Barbadian lifestyle draining foreign reserves?

Barbados Today:-Prime Minister Freundel Stuart has suggested to Barbadians demanding answers from his administration over the country’s rapidly declining foreign reserves that they should look no further than their own lavish lifestyles.

Speaking at a joint meeting of the Democratic Labour Party (DLP) branches in St Michael, which was held at St Michael School, Stuart contended that Government could not be blamed for the state of the country’s international reserves, which plummeted further below the 12 weeks benchmark to reach just 8.6 weeks of import cover or $549.7 million at the end of September.

“When you hear that our foreign reserves are under pressure it is because of what we import and because of what you all go on the supermarket shelves and see. It is not that anybody in the Government is stealing foreign currency and carrying it and putting it under their bed,” he said to loud applause from the DLP faithful who packed the auditorium.

“The 130,000 vehicles on the streets of Barbados, not one is manufactured here in Barbados. They were all bought with foreign currency out of Japan and those other countries from which we may buy motor vehicles from time to time. That is where the foreign currency goes. With that kind of importing and of course the 10 or 15 different types of detergent we see on the supermarket shelves and the wide range of nuts and salted chips, none of which we produce here but which has captured the taste of the people in the population,” he added.

The Prime Minister said that with the global recession making it difficult to earn foreign currency, and with Government’s reluctance to borrow, there is no choice but to use the reserves to finance the lifestyle that Barbadians have become accustomed to.

He said that in a five-year period between 1996 and 2001 when the Barbados Labour Party (BLP) was in office, the country borrowed over $1 billion in foreign exchange “to finance the lifestyles that we have grown accustomed to”.

Therefore, he said, if Barbadians wanted to continue this lifestyle, “we have to earn foreign currency to do it.

“We have spent most of the time supporting that lifestyle by borrowing foreign exchange,” he stressed.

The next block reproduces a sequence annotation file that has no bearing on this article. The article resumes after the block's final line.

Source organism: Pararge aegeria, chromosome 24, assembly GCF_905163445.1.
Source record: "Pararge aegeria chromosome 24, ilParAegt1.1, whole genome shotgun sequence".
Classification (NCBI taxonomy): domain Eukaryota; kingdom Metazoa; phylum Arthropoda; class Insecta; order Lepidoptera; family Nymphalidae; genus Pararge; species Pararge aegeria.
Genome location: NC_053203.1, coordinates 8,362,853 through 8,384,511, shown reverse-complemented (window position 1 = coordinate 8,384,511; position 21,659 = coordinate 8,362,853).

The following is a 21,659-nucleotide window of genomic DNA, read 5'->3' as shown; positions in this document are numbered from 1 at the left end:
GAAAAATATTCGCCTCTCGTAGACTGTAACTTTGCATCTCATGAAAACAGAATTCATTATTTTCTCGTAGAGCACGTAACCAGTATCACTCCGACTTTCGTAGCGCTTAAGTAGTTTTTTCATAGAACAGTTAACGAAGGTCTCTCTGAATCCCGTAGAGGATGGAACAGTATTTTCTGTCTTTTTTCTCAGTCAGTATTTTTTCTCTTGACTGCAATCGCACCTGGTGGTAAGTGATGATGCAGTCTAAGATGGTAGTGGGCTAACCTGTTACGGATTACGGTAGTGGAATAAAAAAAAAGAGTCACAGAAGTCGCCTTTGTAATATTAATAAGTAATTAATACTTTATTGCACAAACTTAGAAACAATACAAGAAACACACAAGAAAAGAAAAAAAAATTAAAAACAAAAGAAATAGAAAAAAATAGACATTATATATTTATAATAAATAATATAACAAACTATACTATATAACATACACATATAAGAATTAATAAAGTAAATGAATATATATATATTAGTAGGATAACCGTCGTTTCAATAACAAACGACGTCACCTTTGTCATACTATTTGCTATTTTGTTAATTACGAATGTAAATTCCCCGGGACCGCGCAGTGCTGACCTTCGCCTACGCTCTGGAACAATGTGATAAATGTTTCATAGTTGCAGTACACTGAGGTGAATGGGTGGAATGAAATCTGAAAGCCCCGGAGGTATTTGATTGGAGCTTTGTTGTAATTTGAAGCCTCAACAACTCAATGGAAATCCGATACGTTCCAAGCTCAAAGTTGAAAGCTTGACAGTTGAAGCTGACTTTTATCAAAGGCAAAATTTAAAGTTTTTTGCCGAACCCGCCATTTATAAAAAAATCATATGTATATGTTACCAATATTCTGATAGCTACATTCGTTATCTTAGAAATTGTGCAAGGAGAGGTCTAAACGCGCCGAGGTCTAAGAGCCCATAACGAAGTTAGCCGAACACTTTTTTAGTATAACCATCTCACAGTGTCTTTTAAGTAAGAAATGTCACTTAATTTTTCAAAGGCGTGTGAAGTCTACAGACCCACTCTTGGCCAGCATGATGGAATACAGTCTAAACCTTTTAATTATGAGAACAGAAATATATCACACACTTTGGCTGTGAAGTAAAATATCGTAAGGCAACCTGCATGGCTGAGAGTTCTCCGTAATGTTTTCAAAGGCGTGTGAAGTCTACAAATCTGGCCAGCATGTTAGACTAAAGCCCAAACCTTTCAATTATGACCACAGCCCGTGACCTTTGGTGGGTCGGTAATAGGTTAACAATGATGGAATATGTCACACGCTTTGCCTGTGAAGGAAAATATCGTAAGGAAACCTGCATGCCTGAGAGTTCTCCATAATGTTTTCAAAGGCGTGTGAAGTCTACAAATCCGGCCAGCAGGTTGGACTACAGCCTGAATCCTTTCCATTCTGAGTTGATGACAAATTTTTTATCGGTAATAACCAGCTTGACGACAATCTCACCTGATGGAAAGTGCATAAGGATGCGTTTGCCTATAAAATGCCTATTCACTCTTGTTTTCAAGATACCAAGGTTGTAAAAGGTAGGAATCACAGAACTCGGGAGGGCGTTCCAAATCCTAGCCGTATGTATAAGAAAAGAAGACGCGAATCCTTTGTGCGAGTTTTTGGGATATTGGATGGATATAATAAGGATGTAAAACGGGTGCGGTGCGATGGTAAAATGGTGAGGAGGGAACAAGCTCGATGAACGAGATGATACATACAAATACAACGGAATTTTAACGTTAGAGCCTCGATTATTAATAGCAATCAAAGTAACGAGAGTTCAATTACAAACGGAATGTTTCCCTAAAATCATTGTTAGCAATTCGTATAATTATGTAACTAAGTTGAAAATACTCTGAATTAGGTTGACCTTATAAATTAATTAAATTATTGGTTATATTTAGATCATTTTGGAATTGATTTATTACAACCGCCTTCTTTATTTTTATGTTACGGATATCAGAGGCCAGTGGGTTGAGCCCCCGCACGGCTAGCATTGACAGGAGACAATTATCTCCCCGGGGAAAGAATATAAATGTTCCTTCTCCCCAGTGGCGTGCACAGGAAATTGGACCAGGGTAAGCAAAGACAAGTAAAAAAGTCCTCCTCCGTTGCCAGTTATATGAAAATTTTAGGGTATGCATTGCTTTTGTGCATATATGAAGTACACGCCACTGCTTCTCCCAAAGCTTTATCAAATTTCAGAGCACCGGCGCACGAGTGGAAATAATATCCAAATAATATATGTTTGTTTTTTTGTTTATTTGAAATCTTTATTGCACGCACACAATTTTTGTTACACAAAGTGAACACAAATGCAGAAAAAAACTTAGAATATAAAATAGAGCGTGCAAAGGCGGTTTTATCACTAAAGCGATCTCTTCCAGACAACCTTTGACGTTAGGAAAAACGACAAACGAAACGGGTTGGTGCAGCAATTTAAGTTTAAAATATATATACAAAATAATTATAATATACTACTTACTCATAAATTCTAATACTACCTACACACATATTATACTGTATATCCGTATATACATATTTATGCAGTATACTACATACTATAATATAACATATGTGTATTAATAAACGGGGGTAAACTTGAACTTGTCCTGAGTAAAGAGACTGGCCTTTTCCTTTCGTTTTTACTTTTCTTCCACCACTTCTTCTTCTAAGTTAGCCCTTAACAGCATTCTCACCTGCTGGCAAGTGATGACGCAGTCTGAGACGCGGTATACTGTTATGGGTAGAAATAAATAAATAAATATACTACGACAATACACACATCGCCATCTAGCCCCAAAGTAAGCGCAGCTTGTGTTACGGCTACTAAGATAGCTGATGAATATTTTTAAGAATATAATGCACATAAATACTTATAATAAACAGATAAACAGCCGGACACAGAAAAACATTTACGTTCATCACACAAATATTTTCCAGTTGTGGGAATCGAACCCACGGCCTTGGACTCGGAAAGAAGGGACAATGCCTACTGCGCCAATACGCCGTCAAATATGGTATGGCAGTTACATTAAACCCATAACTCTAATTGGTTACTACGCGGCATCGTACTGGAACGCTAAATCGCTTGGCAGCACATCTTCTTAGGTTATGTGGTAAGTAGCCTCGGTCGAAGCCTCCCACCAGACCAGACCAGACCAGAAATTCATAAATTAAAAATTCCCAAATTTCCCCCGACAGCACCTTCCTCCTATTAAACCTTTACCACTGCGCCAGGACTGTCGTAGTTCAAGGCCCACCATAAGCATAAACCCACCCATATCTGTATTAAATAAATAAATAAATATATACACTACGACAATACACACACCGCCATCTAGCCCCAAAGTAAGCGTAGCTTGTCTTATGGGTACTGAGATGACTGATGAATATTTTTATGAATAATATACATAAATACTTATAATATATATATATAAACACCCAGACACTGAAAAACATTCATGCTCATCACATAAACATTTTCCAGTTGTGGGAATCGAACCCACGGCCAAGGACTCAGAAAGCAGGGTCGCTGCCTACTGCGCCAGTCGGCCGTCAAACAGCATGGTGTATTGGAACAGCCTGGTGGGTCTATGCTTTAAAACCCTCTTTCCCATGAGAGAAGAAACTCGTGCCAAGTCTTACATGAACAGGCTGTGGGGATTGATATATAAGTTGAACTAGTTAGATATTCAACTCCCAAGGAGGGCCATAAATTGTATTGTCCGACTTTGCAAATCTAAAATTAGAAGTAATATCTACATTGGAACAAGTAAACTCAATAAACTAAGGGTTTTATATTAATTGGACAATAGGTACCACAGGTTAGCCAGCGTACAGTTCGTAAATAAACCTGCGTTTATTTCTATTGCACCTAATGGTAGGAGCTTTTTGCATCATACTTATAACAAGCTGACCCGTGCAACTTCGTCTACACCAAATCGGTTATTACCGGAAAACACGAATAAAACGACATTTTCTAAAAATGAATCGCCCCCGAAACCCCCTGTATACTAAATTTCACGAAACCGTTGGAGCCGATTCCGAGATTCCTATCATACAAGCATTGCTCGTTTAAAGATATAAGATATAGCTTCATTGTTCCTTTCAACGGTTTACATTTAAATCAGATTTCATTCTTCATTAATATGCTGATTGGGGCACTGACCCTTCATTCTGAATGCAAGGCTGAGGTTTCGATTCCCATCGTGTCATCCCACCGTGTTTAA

Stuart took a shot at BLP leader Mia Mottley, whom he said supported his position on the issue when it suited her.

He contended that when former Prime Minister Owen Arthur replaced Mottley as BLP leader in 2010, she made “patriotic speeches” quoting late Prime Minister Errol Barrow on the cost of living, but changed her tune as soon as she was returned to the helm of the party.

“When it suits the Opposition you would hear their leader [Mottley] say, quoting Barrow, ‘the problem in Barbados is not the high cost of living, the problem in Barbados is the cost of high living’. You will hear her say that. She said that when Owen Arthur ousted her and she was making patriotic speeches from another part of the Opposition bench. It was convenient to make that admission then but once she got back in the Opposition Leader’s chair, the old demon resurfaced,” the DLP head said.

In his third quarter report, Acting Central Bank Governor Cleviston Haynes that the island’s foreign reserves position was currently out of whack, having fallen by US $86 million in three months. He also raised concerns that the downward trend on the international reserves was putting more pressure on the stability of the Barbados dollar.

“Despite moderate economic growth and policy-induced reduction in the fiscal imbalance, the Barbadian economy continues to face significant economic challenges. In particular, strengthening of the international reserves is needed to ensure that the reserve buffer remain adequate in order to protect the fixed exchange rate peg,” the acting governor stressed.

1 Comment

  1. Patriotic
    November 15, 2017 at 10:34 am

    Pride goeth before a fall and Bajan pride has taken their economy to the brink. Barbados was part of the Eastern Caribbean Currency Authority but left it to create their own Central Bank and the Barbados Dollar. Now the only hope for the Barbados economy may be to abandon the Bajan Dollar in favour of the EC Dollar and to join the ECCB. How times change.